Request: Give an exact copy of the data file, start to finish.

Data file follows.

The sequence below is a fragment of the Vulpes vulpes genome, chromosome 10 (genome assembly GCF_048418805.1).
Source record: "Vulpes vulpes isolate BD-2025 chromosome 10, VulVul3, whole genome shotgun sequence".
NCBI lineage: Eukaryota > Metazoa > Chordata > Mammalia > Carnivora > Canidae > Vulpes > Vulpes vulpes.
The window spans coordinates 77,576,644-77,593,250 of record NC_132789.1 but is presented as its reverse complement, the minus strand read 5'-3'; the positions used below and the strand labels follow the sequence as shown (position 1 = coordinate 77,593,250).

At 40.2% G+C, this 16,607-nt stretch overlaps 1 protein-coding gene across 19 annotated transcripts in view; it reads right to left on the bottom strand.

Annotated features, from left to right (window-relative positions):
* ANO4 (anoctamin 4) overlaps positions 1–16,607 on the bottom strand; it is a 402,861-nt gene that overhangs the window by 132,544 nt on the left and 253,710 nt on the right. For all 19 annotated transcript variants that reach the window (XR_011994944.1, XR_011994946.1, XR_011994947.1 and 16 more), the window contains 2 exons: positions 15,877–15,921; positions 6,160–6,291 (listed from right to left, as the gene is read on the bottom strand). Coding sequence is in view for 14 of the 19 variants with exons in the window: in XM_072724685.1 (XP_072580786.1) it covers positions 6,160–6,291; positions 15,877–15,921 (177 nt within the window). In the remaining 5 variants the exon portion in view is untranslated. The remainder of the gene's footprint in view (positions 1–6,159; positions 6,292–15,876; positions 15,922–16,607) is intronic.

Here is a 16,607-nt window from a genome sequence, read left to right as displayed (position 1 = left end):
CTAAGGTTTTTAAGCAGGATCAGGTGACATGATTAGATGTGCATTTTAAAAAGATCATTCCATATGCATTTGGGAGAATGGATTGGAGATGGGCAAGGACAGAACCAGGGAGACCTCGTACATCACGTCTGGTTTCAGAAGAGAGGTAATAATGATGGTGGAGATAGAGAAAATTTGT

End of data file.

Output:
The sequence below is a fragment of the Vulpes vulpes genome, chromosome 10 (genome assembly GCF_048418805.1).
Source record: "Vulpes vulpes isolate BD-2025 chromosome 10, VulVul3, whole genome shotgun sequence".
NCBI lineage: Eukaryota > Metazoa > Chordata > Mammalia > Carnivora > Canidae > Vulpes > Vulpes vulpes.
The window spans coordinates 77,576,644-77,593,250 of record NC_132789.1 but is presented as its reverse complement, the minus strand read 5'-3'; the positions used below and the strand labels follow the sequence as shown (position 1 = coordinate 77,593,250).

At 40.2% G+C, this 16,607-nt stretch overlaps 1 protein-coding gene across 19 annotated transcripts in view; it reads right to left on the bottom strand.

Annotated features, from left to right (window-relative positions):
* ANO4 (anoctamin 4) overlaps positions 1–16,607 on the bottom strand; it is a 402,861-nt gene that overhangs the window by 132,544 nt on the left and 253,710 nt on the right. For all 19 annotated transcript variants that reach the window (XR_011994944.1, XR_011994946.1, XR_011994947.1 and 16 more), the window contains 2 exons: positions 15,877–15,921; positions 6,160–6,291 (listed from right to left, as the gene is read on the bottom strand). Coding sequence is in view for 14 of the 19 variants with exons in the window: in XM_072724685.1 (XP_072580786.1) it covers positions 6,160–6,291; positions 15,877–15,921 (177 nt within the window). In the remaining 5 variants the exon portion in view is untranslated. The remainder of the gene's footprint in view (positions 1–6,159; positions 6,292–15,876; positions 15,922–16,607) is intronic.

Here is a 16,607-nt window from a genome sequence, read left to right as displayed (position 1 = left end):
CTAAGGTTTTTAAGCAGGATCAGGTGACATGATTAGATGTGCATTTTAAAAAGATCATTCCATATGCATTTGGGAGAATGGATTGGAGATGGGCAAGGACAGAACCAGGGAGACCTCGTACATCACGTCTGGTTTCAGAAGAGAGGTAATAATGATGGTGGAGATAGAGAAAATTTGT